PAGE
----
Trade Law Essay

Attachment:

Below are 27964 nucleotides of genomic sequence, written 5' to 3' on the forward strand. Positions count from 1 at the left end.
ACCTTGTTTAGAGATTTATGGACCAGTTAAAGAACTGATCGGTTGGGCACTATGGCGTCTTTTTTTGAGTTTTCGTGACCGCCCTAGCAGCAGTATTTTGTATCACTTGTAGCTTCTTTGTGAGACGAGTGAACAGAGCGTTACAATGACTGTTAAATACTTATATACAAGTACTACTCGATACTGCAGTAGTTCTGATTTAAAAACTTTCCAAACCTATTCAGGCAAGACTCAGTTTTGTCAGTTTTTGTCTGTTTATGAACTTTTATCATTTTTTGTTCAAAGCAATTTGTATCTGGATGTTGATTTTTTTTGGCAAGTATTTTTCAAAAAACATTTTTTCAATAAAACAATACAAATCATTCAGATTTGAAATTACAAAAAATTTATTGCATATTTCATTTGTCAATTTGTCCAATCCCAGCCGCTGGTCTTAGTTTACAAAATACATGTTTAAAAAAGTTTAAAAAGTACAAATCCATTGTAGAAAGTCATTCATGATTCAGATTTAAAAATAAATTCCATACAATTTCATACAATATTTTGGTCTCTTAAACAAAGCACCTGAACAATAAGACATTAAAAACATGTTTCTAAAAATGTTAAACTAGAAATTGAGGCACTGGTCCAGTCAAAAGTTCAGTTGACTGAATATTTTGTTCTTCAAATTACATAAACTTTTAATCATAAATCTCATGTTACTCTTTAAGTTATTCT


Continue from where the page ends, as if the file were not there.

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Part 1: Critically assess the argument that electronic bills of lading are better and more effective than paper bills of lading. This essay will answer the first part of the question by at first introducing bills of lading, their history and features and then explain what electronic bills of lading are. Bills of lading originated as a result of Mediterranean trading during the 11th or 12th century AD when records of the goods loaded (where the word ‘lading’ comes from) on to ships over long distances were kept. During the early part of the 20th century rules were drawn up by the International Law Association called the Hague Rules that aimed at regulating the obligations and the liabilities of those carrying the goods by sea. A bill of lading documents the type, destination and quantity of the good being transported and also serves as a receipt of shipment when the goods reach their destination. Being a legal document between the carrier and the shipper, which must be signed by both and also signed by the recipient, a bill of lading can be treated as evidence under many different laws as it is a document of title. Due to it being a document of title the shipment will be incomplete without the documentation; therefore it cannot be passed on to the correct party when the goods are presented at the port of destination stipulated in the ocean bill of lading. Bills of lading are usually made in three original pieces or parts which are sent off to the consignee by mail, another is sent off to with the goods and the last is retained by the shipper. Sometimes the master of the ship retains a copy for their own personal reference. An example copy of a bill of lading may be seen in appendix one, at the end of this essay. Two ex... ... middle of paper ... ...hnology Law, 17(2), 125-149. Livermore, J. (2006). Electronic bills of lading. Journal of Maritime Law and Commerce, 28(1), 455-59. Nilson, k. (1995). Electronic bills of lading — planning for areas of risk. Journal of Financial Crime, 2(4), 311-316. Scrutton, T. E. (2009). Charterparties and Bills of Lading. London: BiblioBazaar. UNCTAD. (2004). UNCTAD Survey Reveals Why Paper B/Ls Still Rule. Managing Exports, 2004(8), 1-14. Wang, F. F. (2010). Law of Electronic Commercial Transactions: Contemporary Issues in the EU, US and China (Routledge Research in Information Technology and E-commerce Law). Routledge. Yiannopoulos, A. (1995). Ocean Bills of Lading: Traditional Forms, Substitutes, and EDI Systems. The Hague: Kluwer law International. Zekos, G. I. (1999). EDI and the contractual role of computerised (electronic) bills of lading. Managerial Law, 41, 1-34.

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